Stagflation Mispriced. Allocation And Credit Analysis.

August 5, 2022

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“We’re very likely to get a reduction in nominal spending in the near term….. odds favor a stagflationary environment that could last for years.”
Bridgewater

Tightening Credit = Bad News For U.S. Growth
Hedgeye

Investors are being thrown around between two major concerns. Inflation is too high and growth is too low.

The Bank of England’s statement on Thursday described the problem central banks are confronted with. They announced an accelerated rate hike of 50bp, a near term 13% inflation rate, and a year long recession into 2023.

There are clear problems with their latest action. If inflation is the main problem then interest rates below 2% are unlikely to have any impact on 13% inflation. On the other hand, if the economy is going into a recession then raising rates will make that worse, and already consumer confidence is at an all time low.

What has become clear over the last month is that while central banks have been raising rates to contain inflation, the growth outlook has continued to deteriorate. Of key importance is that credit lending has materially shifted to tightening.

Even before the Bank of England forecasted recession, Hedgeye projected declining growth for the next 4 quarters, through Q2 2023 for the US, and Bridgewater sees something similar…..

Today, our indicators suggest an imminent and significant weakening of real growth and a persistently high level of inflation (with some near-term slowing from a very high level). Combining this with what is discounted, the difference between what is likely to transpire in the near term and what is discounted is the strongest near-term stagflationary signal in 100 years, shown below. 

Data above estimated through June 2022. Estimates based on Bridgewater analysis

Much of Bridgewater’s immediate concerns also stems from what they see in significant changes in credit growth.

The latest work from Richard Duncan, below, shows how the sources of funds for credit have changed going back to the 1960s. Delinking gold from the dollar had a huge impact. Since 1970 savings have declined massively as the main source of credit to 20% from 100%.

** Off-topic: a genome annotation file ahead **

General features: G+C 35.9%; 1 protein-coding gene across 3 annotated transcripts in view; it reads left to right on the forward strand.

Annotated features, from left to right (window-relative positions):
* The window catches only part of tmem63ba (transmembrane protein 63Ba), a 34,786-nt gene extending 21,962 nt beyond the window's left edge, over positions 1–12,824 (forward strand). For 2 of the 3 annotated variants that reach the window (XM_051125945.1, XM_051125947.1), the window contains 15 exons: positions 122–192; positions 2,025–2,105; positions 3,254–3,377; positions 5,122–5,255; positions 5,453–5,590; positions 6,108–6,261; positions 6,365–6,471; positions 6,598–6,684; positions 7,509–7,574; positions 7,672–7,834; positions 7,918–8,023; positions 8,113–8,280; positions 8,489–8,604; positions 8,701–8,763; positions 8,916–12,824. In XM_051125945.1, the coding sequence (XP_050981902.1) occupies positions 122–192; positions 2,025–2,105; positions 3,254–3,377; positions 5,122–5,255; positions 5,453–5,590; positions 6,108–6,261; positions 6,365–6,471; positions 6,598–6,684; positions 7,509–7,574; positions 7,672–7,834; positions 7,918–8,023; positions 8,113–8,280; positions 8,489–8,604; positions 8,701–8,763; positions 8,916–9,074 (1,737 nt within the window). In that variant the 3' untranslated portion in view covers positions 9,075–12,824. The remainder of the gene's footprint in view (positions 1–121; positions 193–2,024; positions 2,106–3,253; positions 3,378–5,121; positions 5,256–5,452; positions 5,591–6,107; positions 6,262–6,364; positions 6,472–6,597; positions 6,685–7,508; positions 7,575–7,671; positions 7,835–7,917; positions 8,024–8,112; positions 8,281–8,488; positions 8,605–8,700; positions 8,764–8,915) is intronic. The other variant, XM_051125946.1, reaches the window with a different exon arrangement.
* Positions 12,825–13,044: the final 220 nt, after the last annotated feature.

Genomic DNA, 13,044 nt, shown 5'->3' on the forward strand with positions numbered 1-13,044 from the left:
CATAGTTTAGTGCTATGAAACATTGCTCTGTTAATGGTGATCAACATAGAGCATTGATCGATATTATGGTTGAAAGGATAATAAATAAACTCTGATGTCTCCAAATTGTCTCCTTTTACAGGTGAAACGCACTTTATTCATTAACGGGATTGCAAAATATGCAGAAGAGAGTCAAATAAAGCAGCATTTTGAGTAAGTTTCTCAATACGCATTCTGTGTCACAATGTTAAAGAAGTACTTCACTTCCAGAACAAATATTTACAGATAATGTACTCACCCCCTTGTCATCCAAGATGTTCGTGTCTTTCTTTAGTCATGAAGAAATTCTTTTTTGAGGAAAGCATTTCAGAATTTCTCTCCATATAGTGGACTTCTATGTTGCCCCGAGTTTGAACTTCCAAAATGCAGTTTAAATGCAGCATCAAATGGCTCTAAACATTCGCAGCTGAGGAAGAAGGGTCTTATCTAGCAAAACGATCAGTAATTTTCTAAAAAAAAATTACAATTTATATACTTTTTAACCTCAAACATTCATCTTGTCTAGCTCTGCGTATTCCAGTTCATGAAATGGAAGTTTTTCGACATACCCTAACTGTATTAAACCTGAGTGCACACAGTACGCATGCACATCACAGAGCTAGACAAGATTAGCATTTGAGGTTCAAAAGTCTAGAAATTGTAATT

The chart also shows the decling support from the Rest Of the World, and it is worth pointing out that the Fed has now reversed support as it has started QT in the last month. This leaves lending institutions by far the main source, so it is not hard to see how tightening of credit from the usual sources would in addition cause a multiple sourced contraction in available credit.

This insight suggests this is an important time to get your allocation right. There is a significant difference between optimal allocation in stagflationary period relative to other environments.

If a stagflation is accompanied by a tightening that drives risk premiums and discount rates up, the impacts are far worse, though the rank ordering of effects across assets is similar. On the other hand, if the policy response favors stimulating to support growth, assets tend to do well for some period of time even in stagflations.
Bridgewater

It is worth also worth pointing out just how elevated the S&P 500 index has become relative to sales growth and GDP growth since 2008 when policy became extraordinarily supportive. If central banks cannot quickly solve the inflation problem, they will be unable to deliver anything close to the prior stimulus.

The chart below shows the dependence of equities on excessive policy support, which took off to record levels from 2008.

It is important to understand the significant risks to US equities from stagflationary developments and credit growth issues.

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